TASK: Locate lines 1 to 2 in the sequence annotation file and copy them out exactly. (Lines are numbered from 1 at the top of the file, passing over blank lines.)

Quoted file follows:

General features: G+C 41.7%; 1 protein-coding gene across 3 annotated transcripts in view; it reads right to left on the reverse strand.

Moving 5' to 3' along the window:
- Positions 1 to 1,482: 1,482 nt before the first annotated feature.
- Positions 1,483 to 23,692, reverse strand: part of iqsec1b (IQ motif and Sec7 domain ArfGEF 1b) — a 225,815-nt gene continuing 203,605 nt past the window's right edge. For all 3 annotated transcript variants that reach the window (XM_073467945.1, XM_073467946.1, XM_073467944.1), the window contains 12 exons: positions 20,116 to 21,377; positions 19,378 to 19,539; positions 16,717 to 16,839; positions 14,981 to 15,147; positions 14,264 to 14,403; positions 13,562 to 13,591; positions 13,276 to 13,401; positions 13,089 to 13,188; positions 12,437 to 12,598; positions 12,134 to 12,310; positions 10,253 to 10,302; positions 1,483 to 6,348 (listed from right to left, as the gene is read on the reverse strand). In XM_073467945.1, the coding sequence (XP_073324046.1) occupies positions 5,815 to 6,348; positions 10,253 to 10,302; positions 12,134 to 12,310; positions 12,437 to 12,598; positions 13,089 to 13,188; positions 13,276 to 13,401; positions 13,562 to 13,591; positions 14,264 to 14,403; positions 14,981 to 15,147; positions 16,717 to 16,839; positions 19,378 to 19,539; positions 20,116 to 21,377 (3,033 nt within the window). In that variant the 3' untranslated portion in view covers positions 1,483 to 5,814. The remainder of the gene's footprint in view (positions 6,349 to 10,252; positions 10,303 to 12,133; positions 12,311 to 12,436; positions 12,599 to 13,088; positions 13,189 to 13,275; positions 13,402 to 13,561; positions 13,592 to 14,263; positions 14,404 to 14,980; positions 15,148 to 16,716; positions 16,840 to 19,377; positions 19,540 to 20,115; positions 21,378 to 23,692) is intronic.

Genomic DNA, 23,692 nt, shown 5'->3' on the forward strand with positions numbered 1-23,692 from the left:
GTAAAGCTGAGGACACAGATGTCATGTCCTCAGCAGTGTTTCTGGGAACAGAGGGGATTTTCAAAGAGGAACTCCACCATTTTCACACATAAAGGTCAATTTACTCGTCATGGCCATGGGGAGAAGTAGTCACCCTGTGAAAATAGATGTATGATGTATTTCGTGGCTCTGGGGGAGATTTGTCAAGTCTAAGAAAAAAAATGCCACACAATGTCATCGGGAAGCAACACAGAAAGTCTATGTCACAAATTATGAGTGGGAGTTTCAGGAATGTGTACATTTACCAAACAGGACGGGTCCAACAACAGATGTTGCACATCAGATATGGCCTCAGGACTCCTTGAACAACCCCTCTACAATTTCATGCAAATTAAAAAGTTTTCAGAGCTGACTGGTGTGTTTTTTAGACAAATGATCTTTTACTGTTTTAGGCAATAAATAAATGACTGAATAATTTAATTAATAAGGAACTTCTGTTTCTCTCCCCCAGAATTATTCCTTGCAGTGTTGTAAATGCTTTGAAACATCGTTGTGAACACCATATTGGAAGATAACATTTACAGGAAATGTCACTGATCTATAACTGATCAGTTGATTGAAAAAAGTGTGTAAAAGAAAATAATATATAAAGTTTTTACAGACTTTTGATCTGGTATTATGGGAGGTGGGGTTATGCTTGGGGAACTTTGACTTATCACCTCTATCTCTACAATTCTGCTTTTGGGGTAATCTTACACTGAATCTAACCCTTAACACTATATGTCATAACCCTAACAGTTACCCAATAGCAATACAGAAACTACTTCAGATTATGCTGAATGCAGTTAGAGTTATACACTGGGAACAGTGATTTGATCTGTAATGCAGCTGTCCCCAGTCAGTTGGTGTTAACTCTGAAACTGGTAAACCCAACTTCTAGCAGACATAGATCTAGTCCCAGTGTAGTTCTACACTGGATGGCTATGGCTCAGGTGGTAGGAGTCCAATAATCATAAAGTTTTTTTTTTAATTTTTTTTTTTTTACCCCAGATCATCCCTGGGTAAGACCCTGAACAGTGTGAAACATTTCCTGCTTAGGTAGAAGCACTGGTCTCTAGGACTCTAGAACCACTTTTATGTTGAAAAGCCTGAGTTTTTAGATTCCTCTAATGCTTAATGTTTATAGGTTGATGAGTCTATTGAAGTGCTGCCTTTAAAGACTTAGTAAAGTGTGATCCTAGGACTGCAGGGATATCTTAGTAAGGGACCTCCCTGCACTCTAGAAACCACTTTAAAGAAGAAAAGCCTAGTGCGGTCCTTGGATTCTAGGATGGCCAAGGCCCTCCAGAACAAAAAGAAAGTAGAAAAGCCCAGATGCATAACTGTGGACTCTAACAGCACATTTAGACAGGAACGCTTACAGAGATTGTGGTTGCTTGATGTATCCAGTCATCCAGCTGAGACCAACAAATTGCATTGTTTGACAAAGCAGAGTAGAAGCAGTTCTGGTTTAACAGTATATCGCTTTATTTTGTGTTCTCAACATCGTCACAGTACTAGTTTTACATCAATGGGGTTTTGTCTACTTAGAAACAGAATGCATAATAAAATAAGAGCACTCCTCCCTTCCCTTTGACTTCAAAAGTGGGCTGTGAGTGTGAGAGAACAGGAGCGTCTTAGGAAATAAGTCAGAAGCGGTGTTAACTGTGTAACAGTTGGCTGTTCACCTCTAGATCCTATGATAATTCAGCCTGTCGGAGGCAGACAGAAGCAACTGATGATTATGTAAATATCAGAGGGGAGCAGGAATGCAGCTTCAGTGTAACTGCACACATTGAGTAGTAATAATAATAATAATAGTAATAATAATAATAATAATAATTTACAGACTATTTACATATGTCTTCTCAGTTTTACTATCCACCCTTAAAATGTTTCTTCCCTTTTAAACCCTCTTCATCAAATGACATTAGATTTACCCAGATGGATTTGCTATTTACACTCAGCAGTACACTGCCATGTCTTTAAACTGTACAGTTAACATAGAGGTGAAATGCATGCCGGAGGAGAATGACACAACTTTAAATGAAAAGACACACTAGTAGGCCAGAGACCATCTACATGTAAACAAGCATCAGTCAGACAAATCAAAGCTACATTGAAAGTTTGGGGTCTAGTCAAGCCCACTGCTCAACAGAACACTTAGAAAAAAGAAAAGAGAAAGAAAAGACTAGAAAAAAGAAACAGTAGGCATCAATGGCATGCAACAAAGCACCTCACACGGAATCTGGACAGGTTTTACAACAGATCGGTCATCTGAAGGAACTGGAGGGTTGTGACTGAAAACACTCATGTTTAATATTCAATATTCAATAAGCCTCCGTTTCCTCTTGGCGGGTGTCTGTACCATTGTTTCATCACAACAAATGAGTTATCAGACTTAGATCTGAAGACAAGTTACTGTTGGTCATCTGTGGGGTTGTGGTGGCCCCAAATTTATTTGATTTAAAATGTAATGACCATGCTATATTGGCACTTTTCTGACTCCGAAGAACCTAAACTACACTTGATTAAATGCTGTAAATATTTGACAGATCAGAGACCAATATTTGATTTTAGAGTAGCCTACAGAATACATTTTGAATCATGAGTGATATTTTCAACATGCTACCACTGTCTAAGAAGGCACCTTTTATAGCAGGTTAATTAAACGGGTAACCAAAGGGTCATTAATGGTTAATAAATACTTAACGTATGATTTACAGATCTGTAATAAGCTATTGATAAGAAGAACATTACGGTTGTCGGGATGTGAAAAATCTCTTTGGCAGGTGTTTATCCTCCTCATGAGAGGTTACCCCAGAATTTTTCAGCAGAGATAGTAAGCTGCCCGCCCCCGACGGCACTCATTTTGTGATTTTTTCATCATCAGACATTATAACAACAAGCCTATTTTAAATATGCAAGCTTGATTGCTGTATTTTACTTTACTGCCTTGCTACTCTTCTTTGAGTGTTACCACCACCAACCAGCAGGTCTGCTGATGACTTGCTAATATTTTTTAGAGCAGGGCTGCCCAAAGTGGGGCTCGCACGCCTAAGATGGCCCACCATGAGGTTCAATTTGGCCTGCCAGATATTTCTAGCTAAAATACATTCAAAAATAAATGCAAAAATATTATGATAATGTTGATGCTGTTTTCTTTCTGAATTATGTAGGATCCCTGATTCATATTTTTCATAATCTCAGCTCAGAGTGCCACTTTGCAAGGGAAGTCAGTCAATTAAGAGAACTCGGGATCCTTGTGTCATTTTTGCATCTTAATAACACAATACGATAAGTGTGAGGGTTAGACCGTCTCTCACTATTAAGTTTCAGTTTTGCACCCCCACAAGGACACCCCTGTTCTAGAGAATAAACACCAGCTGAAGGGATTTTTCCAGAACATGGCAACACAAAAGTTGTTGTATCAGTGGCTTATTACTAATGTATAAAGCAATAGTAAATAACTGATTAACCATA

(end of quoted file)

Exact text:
General features: G+C 41.7%; 1 protein-coding gene across 3 annotated transcripts in view; it reads right to left on the reverse strand.

Moving 5' to 3' along the window: